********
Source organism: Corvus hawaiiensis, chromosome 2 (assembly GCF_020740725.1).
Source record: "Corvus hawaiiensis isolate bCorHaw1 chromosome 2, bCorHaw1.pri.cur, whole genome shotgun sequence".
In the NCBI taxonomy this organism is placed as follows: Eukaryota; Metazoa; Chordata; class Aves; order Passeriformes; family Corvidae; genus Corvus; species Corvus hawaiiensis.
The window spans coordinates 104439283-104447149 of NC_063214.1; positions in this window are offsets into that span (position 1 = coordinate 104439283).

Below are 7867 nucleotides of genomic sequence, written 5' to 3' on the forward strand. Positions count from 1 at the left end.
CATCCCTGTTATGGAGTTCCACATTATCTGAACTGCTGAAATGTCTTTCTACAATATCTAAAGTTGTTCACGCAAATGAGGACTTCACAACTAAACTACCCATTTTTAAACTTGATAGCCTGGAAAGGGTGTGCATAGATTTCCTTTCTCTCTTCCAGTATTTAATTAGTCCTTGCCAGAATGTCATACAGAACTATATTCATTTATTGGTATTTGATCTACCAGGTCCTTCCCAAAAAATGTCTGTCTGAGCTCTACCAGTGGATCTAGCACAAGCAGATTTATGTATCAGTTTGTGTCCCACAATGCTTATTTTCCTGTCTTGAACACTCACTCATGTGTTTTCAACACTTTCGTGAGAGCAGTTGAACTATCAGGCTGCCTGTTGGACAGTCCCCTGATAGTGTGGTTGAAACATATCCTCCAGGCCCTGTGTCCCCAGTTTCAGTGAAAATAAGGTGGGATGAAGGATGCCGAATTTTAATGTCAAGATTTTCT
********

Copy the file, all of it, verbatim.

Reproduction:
Source organism: Corvus hawaiiensis, chromosome 2 (assembly GCF_020740725.1).
Source record: "Corvus hawaiiensis isolate bCorHaw1 chromosome 2, bCorHaw1.pri.cur, whole genome shotgun sequence".
In the NCBI taxonomy this organism is placed as follows: Eukaryota; Metazoa; Chordata; class Aves; order Passeriformes; family Corvidae; genus Corvus; species Corvus hawaiiensis.
The window spans coordinates 104439283-104447149 of NC_063214.1; positions in this window are offsets into that span (position 1 = coordinate 104439283).

Below are 7867 nucleotides of genomic sequence, written 5' to 3' on the forward strand. Positions count from 1 at the left end.
CATCCCTGTTATGGAGTTCCACATTATCTGAACTGCTGAAATGTCTTTCTACAATATCTAAAGTTGTTCACGCAAATGAGGACTTCACAACTAAACTACCCATTTTTAAACTTGATAGCCTGGAAAGGGTGTGCATAGATTTCCTTTCTCTCTTCCAGTATTTAATTAGTCCTTGCCAGAATGTCATACAGAACTATATTCATTTATTGGTATTTGATCTACCAGGTCCTTCCCAAAAAATGTCTGTCTGAGCTCTACCAGTGGATCTAGCACAAGCAGATTTATGTATCAGTTTGTGTCCCACAATGCTTATTTTCCTGTCTTGAACACTCACTCATGTGTTTTCAACACTTTCGTGAGAGCAGTTGAACTATCAGGCTGCCTGTTGGACAGTCCCCTGATAGTGTGGTTGAAACATATCCTCCAGGCCCTGTGTCCCCAGTTTCAGTGAAAATAAGGTGGGATGAAGGATGCCGAATTTTAATGTCAAGATTTTCT